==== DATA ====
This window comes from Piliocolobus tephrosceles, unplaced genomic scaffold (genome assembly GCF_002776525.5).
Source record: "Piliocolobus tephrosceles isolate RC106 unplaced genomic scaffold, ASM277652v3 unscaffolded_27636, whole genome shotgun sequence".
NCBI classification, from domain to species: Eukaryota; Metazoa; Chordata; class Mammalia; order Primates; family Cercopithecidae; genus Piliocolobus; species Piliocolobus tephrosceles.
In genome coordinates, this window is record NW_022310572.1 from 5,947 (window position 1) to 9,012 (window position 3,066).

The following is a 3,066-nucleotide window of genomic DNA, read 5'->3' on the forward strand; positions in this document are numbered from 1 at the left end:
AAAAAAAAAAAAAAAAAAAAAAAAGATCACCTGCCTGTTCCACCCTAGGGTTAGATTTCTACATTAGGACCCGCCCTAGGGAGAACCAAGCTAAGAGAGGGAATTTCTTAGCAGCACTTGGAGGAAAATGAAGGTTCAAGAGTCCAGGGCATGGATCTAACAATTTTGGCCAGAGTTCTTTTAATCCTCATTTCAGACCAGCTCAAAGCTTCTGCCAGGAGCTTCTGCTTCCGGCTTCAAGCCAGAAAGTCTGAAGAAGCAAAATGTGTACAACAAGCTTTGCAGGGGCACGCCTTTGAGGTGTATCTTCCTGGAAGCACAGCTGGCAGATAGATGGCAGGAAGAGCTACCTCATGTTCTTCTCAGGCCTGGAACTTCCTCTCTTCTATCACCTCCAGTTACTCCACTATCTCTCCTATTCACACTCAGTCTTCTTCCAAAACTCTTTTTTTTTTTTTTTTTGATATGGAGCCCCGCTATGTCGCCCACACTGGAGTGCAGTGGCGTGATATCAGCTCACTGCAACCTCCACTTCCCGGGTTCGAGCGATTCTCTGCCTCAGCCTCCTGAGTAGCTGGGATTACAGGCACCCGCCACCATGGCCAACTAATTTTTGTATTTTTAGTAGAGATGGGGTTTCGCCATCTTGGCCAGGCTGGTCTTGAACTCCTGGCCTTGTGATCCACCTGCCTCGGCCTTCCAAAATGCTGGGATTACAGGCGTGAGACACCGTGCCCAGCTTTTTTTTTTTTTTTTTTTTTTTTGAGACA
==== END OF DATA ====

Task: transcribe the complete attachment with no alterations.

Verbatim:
This window comes from Piliocolobus tephrosceles, unplaced genomic scaffold (genome assembly GCF_002776525.5).
Source record: "Piliocolobus tephrosceles isolate RC106 unplaced genomic scaffold, ASM277652v3 unscaffolded_27636, whole genome shotgun sequence".
NCBI classification, from domain to species: Eukaryota; Metazoa; Chordata; class Mammalia; order Primates; family Cercopithecidae; genus Piliocolobus; species Piliocolobus tephrosceles.
In genome coordinates, this window is record NW_022310572.1 from 5,947 (window position 1) to 9,012 (window position 3,066).

The following is a 3,066-nucleotide window of genomic DNA, read 5'->3' on the forward strand; positions in this document are numbered from 1 at the left end:
AAAAAAAAAAAAAAAAAAAAAAAAGATCACCTGCCTGTTCCACCCTAGGGTTAGATTTCTACATTAGGACCCGCCCTAGGGAGAACCAAGCTAAGAGAGGGAATTTCTTAGCAGCACTTGGAGGAAAATGAAGGTTCAAGAGTCCAGGGCATGGATCTAACAATTTTGGCCAGAGTTCTTTTAATCCTCATTTCAGACCAGCTCAAAGCTTCTGCCAGGAGCTTCTGCTTCCGGCTTCAAGCCAGAAAGTCTGAAGAAGCAAAATGTGTACAACAAGCTTTGCAGGGGCACGCCTTTGAGGTGTATCTTCCTGGAAGCACAGCTGGCAGATAGATGGCAGGAAGAGCTACCTCATGTTCTTCTCAGGCCTGGAACTTCCTCTCTTCTATCACCTCCAGTTACTCCACTATCTCTCCTATTCACACTCAGTCTTCTTCCAAAACTCTTTTTTTTTTTTTTTTTGATATGGAGCCCCGCTATGTCGCCCACACTGGAGTGCAGTGGCGTGATATCAGCTCACTGCAACCTCCACTTCCCGGGTTCGAGCGATTCTCTGCCTCAGCCTCCTGAGTAGCTGGGATTACAGGCACCCGCCACCATGGCCAACTAATTTTTGTATTTTTAGTAGAGATGGGGTTTCGCCATCTTGGCCAGGCTGGTCTTGAACTCCTGGCCTTGTGATCCACCTGCCTCGGCCTTCCAAAATGCTGGGATTACAGGCGTGAGACACCGTGCCCAGCTTTTTTTTTTTTTTTTTTTTTTTTGAGACA